Long known for its watches, chocolate, and banks, Geneva is a postcard-perfect city with a rich history as a haven for cultural freethinkers and a modern-day reputation as a hub of international cooperation. Nestled in a valley on the southwestern end of Lac Léman and ringed by the snowcapped Alps, the dazzling surroundings are a playground for skiers, snowboarders, hikers, and sailors. In the city, cobblestone streets lined with cafés, luxury boutiques, grand monuments, and museums beckon to foodies, shoppers, history buffs, and art fiends.
The Rhône River cuts through Geneva, and its strategic importance as a crossing ground had a lasting impact on the city. The Genevois controlled the only bridge over the Rhône north of Lyon when Julius Caesar breezed through in 58 BC; the early Burgundians and bishop-princes who succeeded the Romans were careful to maintain this control. The wealthy city-state fell to the French in 1798, then made overtures to Bern as Napoléon's star waned. Geneva finally joined the Swiss Confederation as a canton in 1815. Throughout this turbulent history, the city served as a place of refuge for the religious reformers Jean Calvin and John Knox; sheltered Voltaire, Victor Hugo, Alexandre Dumas, Lord Byron, and Mary Shelley; and expelled its native son Jean-Jacques Rousseau for being liberal way before his time.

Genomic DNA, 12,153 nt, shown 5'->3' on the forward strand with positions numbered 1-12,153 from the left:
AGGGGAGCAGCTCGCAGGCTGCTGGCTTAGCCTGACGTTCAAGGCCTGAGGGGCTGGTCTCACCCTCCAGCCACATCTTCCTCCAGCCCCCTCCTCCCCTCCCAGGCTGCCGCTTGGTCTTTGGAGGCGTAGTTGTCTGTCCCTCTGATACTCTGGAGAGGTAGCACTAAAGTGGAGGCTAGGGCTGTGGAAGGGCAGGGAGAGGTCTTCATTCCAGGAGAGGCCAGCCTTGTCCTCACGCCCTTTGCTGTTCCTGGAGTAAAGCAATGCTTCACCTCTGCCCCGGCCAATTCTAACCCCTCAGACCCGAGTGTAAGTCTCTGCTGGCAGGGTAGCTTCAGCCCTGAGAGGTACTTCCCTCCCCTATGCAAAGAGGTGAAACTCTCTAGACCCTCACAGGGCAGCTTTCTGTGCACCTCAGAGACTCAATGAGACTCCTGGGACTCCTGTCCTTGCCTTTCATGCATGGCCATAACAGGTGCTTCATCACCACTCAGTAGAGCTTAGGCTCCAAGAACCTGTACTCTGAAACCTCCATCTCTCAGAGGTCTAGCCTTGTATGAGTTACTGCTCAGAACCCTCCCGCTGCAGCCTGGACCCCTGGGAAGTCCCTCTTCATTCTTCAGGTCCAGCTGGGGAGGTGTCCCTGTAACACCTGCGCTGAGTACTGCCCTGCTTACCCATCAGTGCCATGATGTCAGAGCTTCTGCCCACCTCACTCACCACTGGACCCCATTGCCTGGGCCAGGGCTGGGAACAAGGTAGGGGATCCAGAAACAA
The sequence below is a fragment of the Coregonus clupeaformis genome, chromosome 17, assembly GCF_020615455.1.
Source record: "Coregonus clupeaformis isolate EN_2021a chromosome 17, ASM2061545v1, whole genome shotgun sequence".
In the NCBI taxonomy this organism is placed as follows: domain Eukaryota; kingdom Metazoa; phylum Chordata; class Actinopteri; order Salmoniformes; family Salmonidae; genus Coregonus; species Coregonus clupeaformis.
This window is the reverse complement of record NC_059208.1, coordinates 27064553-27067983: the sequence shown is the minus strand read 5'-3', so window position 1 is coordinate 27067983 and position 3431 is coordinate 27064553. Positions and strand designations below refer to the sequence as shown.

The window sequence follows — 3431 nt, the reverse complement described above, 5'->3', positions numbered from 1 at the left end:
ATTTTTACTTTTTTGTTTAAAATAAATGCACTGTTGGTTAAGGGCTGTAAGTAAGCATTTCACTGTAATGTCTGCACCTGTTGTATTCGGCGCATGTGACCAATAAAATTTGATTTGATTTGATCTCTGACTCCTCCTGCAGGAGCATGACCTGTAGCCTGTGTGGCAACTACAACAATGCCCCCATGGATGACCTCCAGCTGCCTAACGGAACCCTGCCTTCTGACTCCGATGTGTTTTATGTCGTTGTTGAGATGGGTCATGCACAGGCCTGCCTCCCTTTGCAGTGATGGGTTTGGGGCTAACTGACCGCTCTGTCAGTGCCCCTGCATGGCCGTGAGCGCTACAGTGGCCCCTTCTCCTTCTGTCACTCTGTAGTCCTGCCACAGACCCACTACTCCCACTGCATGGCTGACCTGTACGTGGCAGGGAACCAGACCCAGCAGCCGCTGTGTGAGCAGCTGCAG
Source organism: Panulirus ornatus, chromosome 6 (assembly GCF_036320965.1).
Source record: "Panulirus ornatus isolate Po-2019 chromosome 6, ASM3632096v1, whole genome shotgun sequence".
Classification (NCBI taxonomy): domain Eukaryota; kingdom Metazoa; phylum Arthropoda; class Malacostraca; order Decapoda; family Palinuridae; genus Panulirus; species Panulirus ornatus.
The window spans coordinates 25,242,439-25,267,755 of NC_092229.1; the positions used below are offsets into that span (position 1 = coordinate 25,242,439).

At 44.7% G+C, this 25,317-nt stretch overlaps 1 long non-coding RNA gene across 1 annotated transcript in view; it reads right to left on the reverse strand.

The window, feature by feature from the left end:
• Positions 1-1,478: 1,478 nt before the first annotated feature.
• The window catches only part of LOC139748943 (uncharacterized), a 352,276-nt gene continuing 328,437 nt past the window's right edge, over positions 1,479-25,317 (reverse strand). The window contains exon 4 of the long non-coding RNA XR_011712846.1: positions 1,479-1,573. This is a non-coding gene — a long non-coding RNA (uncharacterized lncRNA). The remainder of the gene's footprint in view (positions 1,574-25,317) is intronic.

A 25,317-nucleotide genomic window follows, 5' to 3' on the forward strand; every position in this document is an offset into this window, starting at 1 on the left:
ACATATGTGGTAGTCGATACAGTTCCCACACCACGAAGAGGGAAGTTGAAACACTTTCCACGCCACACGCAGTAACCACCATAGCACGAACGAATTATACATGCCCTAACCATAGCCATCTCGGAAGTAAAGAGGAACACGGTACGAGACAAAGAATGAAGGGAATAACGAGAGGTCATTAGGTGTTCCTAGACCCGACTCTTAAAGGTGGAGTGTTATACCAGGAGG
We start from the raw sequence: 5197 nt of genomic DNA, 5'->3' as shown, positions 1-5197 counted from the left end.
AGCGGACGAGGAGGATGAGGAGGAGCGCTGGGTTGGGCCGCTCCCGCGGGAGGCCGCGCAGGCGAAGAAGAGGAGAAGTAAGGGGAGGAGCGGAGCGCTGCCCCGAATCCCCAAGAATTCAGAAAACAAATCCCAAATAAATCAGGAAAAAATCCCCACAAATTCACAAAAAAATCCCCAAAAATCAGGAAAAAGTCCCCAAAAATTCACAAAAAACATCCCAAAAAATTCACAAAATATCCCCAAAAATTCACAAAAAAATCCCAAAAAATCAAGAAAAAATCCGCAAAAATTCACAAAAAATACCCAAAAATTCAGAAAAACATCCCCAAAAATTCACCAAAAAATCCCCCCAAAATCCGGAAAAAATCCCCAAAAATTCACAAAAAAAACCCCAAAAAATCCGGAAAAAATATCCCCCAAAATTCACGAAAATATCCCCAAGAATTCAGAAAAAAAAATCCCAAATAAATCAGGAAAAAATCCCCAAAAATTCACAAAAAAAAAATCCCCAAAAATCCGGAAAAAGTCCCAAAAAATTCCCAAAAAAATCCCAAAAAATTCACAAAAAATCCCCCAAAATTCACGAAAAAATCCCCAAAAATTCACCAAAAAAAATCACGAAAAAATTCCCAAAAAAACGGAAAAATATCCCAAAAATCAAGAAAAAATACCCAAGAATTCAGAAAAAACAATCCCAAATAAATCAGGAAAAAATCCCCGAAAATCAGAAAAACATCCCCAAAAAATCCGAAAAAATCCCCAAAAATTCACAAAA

Geneva's museums have drawn particular benefit from the city's unique perspective on history and cultural exchange: you can visit a military exhibit up the hill from the Red Cross's examination of humanitarian efforts; weigh the extremes of ancient and contemporary ceramics; browse archaeological finds from Egypt and the Far East; compare pre-Christian primitive art with its modern incarnation; relive the Reformation; or explore the fruits of human thought and creativity as expressed on paper, in science, and inside the case of a tiny pocket watch. The Palais des Nations forms the ultimate living (and working) museum of 20th-century history.
Today, Switzerland's famous neutrality has made it a hotbed of international activity with a thriving community of expatriates from around the world. The result is a bustling city filled with busy shops and lively cafés during the week and a more serene lakeside retreat on the weekends as many use this gateway city to explore the natural beauty of the region.
Hiking or skiing the nearby Alps and Jura are popular weekend activities, and there are options for newbies, extreme adventurists, day-trippers, and those lucky enough to extend their holiday. From meandering through the wine trails to hiking and skiing, Geneva provides a great home base for exploring the surrounding countryside.
The Rive Droite neighborhood known as Les Pâquis is lively and diverse, with luxury hotels and expensive apartments lining the…Learn More >
Centre Ville Rive Gauche
Unlike its Right Bank counterpart, which extends vertically down toward the lake and river from the main train station, Cornavin,…Learn More >